• We were visiting friends in NYC this past weekend. Prior to traveling, I went to a NYC gluten free blog and did a search for restaurants. One of the listed restaurants was Candle 79 at 154 East 79th St. It was fantastic. It is a vegan restaurant, with a lovely and elegant menu. And they have a separate gluten free menu. When I questioned the waitress to determine how careful and attentive the kitchen was, she assured me that they fully understood about cross contamination issues, and in fact several of the chefs are Celiacs. So, I must say that I felt very safe eating here. Besides being a lovely environment in which to dine, the food was fantastic. I started with one of the specials for the day, half an avocado on a bed of mixed greens, topped with a cold quinoa salad that included grape tomatoes, french lentils, green peas, spiced pumpkin seeds and drizzled with an ancho oil. For my main course, I ordered their Summer Vegetable Risotto which consisted of arborio rice, seasonal vegetables, and a lemon-cashew cream sauce. I ate every single bite. I almost licked the plate. Oh, to be so well taken care in a restaurant! It was great, beyond great, and to boot, it gave me hope that one can eat a vegan diet that is interesting, creative and healthful, something I’ve begun considering, though I’m not there yet by any means, even if it is on my radar screen. I can say that it was really encouraging to eat in a restaurant that demonstrated vegan cooking at its’ very best.

    Here is a picture of the menu from Candle 79. It’s a bit dim, it was folded and put in my purse, so it’s also a little wrinkled, but I think you can still see the entrees and their descriptions. My husband had the pumpkin seed crusted black bean burger and it was delicious, or so he says. It looked delicious, sitting on its’ little gluteny bun. I say that in jest. Truth be told, in the time since I was diagnosed with Celiac (Nov. 05), I’ve not once missed bread or anything with gluten. I am so determined to get my intestines back to a state of good health, that I don’t care about what I can’t eat. There is so much that I CAN eat, why complain? I suppose the only bit of advice I would give the restaurant (and I did leave them a note) was to include gluten free bread items. I might’ve chosen the black bean burger had there been a gluten free roll to put it on. There are so many great gluten free bread options, especially in NYC. Why not take advantage of them? I would’ve liked seeing something on the menu that included, for example, a corn tortilla with some sort of black bean mixture for the insides of it. Their menu is so creative, I’m sure they could come up with something for us Celiacs that included bread.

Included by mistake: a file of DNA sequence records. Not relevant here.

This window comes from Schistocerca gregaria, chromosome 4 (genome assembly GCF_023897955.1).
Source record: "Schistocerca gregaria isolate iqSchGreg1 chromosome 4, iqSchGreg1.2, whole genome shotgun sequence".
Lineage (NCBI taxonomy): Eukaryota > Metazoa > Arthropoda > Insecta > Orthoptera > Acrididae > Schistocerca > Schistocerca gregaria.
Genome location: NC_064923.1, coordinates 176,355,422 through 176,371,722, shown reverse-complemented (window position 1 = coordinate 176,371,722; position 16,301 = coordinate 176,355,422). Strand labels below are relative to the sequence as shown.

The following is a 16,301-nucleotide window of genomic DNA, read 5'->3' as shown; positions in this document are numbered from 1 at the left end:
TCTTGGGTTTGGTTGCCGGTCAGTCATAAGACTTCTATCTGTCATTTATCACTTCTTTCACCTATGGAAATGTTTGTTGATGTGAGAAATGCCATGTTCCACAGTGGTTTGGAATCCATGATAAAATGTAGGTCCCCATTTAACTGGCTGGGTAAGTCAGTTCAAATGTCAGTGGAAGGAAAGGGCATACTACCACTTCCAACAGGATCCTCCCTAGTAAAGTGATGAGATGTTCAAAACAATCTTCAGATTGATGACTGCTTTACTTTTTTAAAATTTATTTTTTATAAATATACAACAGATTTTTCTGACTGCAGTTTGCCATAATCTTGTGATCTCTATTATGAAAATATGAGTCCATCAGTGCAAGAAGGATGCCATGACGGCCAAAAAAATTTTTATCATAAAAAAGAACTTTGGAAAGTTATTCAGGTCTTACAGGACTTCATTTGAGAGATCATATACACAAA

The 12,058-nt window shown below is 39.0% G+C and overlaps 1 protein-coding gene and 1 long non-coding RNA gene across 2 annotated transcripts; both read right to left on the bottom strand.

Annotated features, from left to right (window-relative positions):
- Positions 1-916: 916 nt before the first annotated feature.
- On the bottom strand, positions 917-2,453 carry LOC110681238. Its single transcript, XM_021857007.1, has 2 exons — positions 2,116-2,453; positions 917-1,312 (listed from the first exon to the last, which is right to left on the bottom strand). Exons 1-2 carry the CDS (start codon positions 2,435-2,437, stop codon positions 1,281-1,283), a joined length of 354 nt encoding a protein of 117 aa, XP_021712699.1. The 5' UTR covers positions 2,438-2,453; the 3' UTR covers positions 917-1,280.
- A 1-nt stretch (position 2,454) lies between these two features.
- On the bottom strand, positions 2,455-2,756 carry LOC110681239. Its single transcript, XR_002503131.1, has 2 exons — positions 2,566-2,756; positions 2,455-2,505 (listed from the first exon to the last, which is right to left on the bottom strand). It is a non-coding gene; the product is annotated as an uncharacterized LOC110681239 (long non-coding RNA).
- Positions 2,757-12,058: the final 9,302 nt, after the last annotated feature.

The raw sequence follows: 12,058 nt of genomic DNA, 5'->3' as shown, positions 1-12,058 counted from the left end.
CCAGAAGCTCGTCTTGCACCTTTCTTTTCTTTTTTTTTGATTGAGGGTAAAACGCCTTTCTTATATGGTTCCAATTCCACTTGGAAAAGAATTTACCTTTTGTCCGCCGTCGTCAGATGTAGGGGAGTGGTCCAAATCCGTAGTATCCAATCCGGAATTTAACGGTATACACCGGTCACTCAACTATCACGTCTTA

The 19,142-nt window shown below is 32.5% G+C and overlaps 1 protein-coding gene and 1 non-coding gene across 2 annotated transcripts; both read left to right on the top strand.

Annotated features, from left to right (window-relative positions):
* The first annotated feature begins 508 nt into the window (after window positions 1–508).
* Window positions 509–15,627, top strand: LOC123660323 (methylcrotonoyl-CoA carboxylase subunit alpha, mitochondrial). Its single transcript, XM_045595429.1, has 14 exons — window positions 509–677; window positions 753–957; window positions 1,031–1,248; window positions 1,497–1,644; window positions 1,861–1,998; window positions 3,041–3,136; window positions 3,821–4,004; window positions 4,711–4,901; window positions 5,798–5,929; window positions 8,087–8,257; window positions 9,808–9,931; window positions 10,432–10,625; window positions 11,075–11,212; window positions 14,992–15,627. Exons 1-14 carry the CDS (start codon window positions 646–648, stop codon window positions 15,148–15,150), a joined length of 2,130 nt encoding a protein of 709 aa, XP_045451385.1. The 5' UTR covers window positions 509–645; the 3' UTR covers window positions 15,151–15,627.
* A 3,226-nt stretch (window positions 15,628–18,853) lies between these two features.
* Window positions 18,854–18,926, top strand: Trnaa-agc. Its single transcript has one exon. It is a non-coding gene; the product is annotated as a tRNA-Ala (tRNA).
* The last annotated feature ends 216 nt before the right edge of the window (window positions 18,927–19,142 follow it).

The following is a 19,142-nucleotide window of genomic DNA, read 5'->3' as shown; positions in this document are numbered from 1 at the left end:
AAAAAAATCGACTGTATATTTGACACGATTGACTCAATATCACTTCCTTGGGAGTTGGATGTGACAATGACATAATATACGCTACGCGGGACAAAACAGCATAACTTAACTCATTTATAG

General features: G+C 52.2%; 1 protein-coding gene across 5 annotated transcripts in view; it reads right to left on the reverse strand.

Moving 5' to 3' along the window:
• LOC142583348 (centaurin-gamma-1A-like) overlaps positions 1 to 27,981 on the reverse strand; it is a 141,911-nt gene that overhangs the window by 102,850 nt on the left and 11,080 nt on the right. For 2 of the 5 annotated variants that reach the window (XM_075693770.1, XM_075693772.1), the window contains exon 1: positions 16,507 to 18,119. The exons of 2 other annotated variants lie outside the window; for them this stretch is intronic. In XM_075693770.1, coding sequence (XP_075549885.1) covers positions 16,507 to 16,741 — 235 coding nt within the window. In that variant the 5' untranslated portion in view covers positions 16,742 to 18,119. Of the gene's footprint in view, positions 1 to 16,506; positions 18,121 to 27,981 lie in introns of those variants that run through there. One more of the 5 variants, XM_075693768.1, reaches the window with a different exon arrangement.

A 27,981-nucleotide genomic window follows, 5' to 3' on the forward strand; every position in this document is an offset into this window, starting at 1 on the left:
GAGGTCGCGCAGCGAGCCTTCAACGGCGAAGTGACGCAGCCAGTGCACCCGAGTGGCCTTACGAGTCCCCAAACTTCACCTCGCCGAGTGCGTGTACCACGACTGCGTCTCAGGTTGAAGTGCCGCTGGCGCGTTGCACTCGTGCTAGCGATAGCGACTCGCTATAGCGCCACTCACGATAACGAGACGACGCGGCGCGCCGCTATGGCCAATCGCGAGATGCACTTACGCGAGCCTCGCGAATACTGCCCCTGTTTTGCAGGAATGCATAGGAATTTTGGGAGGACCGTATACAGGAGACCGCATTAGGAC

After some research and a bit of trepidation (mostly based on old stories about pressure cookers that blew up!), I bought a Kuhn Rikon 7 liter turn top pressure cooker and after two uses, I LOVE IT!!! I decided to buy a higher end unit and I’m glad I did. This model is easy to use, has built-in safety features, and I believe will revolutionize my cooking. I had a little bit of help from Susan over
    at Fatfree Vegan Kitchen blog. Thank you Susan! Yesterday I started my morning by making vegetable stock in it. With about 10 minutes of prep time and 10 minutes in the actual PC, I made delectable, tasty, homemade vegetable stock. And I used a lot of veggies that needed to be used, if you know what I mean. Last night, the coup de grace was making brown rice. If you’ve made brown rice the conventional way (either stovetop or steamer or in the oven), you know it takes an hour. This took, from start to finish, 15 minutes, not including the time it took to pour the rice, oil and water into the steamer. I tell you no lie. The damn rice came out better than any rice I’ve ever made. The grains were soft and fluffy. The rice was downright delicious. I am so happy with this purchase! Tonight, I’m going to make something with black beans (they’re soaking in the kitchen as I write this). You don’t need to soak them in order to cook them in the pressure cooker, but it’s recommended to do so, if you have the time and remember to do it. I still have my eyes on a zojirushi rice cooker, but I’ll wait on that one. Anyway, if you’re thinking about making the plunge, go ahead. You’ll be glad you did:).